naptown78
03-04-2010, 07:08 PM
I thought I would add my 2 cents to this thread. I am fused to the sacrum. I am one of the small percentage who had a complication after surgery and developed a sagittal imbalance. I will be undergoing a revision 2 weeks from today to correct this. Hopefully will be good as new afterwards (I pray)... Now, as far as fusing to the sacrum goes and the flexibility issue, I have not found that a problem. I can bend, I can pick things up off of the floor, I can put my shoes and socks on, I can cut my toe nails. It is a little difficult to put the bottom sheet on my king size bed but what are husbands for anyway???
Most of my problems are caused by my lack of lordosis. I am 50 so am naturally losing flexibility anyway, I wasn't doing backbends before surgery and don't miss doing them now!

Tall Paul
04-14-2010, 11:38 AM
Thanks for all the helpful feedback. Over the past few days I've met with a few post-op adult degenerative patients. The first was 8 weeks post-op fused T-12 to L-5 through a minimally invasive procedure. She is currently off pain pills and has lost some mobility, but she hasn't started physical therapy yet. The second I met yesterday and she is 9 years post-op fused T-12 to the sacrum with iliac bolts. While all the hardware was removed 3 years ago, I was blown away by her flexibility. I really couldn't believe it. It really make the decision so much easier. My problem is that I've hear about so many patients going into surgery in terrible pain and being able to control mine through a altered lifestyle makes the decision to move forward more difficult. I think because this disease is degenerative it has slowly limited me more and more each year and I think this has become my comfort zone. My friend tells me I've forgotten what life is like with a healthy back. Thanks again for all the comments.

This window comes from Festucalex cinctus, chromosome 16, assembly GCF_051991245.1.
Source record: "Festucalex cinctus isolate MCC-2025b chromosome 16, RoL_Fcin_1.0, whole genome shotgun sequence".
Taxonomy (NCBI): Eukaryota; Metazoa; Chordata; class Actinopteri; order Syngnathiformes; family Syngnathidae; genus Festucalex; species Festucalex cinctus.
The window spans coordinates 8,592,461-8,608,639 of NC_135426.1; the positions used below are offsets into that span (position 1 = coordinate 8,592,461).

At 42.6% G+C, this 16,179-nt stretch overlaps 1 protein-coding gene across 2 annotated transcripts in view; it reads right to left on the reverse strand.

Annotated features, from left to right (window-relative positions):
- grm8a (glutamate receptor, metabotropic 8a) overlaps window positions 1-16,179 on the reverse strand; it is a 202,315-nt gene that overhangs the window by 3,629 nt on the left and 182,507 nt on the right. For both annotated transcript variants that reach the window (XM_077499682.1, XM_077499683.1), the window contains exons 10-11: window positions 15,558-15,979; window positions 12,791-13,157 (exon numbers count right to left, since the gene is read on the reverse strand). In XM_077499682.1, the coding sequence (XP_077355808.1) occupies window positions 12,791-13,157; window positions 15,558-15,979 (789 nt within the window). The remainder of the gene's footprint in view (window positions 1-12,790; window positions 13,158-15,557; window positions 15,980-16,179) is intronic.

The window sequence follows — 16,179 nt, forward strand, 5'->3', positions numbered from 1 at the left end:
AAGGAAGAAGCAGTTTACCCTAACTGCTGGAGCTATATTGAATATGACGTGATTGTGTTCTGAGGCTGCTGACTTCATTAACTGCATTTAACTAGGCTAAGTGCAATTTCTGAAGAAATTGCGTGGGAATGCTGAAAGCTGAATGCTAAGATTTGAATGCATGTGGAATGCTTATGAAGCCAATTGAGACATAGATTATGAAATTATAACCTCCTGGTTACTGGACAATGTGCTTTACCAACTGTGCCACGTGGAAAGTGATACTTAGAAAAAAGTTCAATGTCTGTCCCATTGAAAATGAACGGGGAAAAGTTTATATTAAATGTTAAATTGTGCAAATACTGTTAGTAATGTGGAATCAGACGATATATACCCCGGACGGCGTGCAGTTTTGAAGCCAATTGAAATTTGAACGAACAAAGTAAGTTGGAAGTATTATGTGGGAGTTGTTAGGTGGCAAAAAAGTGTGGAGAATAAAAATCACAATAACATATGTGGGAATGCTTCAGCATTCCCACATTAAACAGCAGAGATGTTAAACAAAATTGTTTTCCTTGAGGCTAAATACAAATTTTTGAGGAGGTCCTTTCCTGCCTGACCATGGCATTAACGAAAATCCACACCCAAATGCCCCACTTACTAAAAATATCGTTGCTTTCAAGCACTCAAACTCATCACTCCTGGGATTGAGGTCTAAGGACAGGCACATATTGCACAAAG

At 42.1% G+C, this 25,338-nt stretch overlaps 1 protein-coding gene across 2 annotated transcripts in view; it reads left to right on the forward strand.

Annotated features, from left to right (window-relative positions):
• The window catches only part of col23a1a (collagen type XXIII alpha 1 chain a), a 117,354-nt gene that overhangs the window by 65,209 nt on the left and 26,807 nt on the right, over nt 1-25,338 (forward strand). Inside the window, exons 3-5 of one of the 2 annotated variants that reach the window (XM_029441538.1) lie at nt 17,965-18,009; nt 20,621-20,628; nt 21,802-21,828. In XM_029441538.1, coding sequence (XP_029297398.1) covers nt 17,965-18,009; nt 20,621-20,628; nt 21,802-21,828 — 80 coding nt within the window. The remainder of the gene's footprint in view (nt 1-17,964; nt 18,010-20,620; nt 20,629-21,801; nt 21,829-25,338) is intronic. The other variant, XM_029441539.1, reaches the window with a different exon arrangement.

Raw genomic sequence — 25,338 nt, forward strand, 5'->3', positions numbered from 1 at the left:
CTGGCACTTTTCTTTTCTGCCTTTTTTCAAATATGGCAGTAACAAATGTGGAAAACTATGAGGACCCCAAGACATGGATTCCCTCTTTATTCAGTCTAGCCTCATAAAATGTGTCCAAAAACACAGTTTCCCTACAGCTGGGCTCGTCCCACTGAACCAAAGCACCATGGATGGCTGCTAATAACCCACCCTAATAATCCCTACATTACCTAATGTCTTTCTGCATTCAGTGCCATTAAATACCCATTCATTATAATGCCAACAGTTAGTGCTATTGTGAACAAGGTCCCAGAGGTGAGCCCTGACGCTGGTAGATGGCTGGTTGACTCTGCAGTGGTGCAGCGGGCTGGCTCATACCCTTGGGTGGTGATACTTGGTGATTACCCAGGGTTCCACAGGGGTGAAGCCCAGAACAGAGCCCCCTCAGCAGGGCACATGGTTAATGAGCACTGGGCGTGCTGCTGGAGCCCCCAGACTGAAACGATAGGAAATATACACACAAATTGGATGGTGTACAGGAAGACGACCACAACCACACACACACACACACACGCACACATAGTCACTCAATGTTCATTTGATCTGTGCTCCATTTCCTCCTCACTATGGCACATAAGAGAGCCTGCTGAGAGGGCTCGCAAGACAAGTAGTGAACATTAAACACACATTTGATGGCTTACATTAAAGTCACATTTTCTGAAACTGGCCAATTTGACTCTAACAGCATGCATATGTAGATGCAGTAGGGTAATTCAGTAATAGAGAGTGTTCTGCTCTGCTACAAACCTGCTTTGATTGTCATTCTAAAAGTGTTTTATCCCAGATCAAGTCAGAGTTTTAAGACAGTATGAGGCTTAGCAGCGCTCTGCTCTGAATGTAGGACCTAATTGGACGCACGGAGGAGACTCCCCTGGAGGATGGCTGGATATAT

Lorraine 1966
04-14-2010, 09:03 PM
Hi Paul, I honestly would not hesitate. I have been "done" for 44 years now and honestly am very flexible can ever bend a little but at the waist where I am fused, don't ask me how but I can, just a little.

I can assure you as I am now 58 and having a problem with pain, if there was an operation I could have to stop that, I would be over there in a second to have it done. Luckily you have that opportunity so go for it, you have a lot of living to do yet.

Lorraine.

jrnyc
04-14-2010, 10:15 PM
Hey Paul
i know what you mean about slow degeneration....i had to early retire 3 years ago...and i loved my work! and it is true...i dont remember what a good back was...probably never had a really good one, though it took a long time to get this bad! i started having back pain at age 30....but even then, i could do anythng and go to the gym as often as i liked...never did any heavy lifting, but i never cared to....

since i saw Dr Lonner Monday, i have been getting serious about having the surgery...am fooling around with when i can work it out, and the logistics...and whether it will be sooner or later within the next 12 months...i guess what flexibility i have left now is not worth being able to do little to nothing because of pain...and i found out when i had to take the bending x rays laying down on the table how not all that flexible i actually am...or am not....:)

it is a very hard decision for some of us...especially when we (generic "we") believe that what we have is worth hanging on to at all costs...it helped that Dr Lonner is going to do minimal invasive on me...made all the difference, actually...and that he practically lit up when telling the visiting doctor how much of my back he can fix...and how he'll do it......he turned to me smiling and said "you are SUCH a good candidate for this"...:D i was kinda amazed!

can you go to a surgeon who does minimal invasive, Paul?

best regards whatever you decide...

jess

Tall Paul
04-16-2010, 04:48 PM
Jess,

Yes I do have a minimally invasive doctor that I trust. He is one of the pioneers and this new procedure so i know i will be in good hands. But as you pointed out I think we try to hang on to what we have (flexibility) because we've had it for so long. The positive feedback I'm getting from others who've had this surgery keep me going.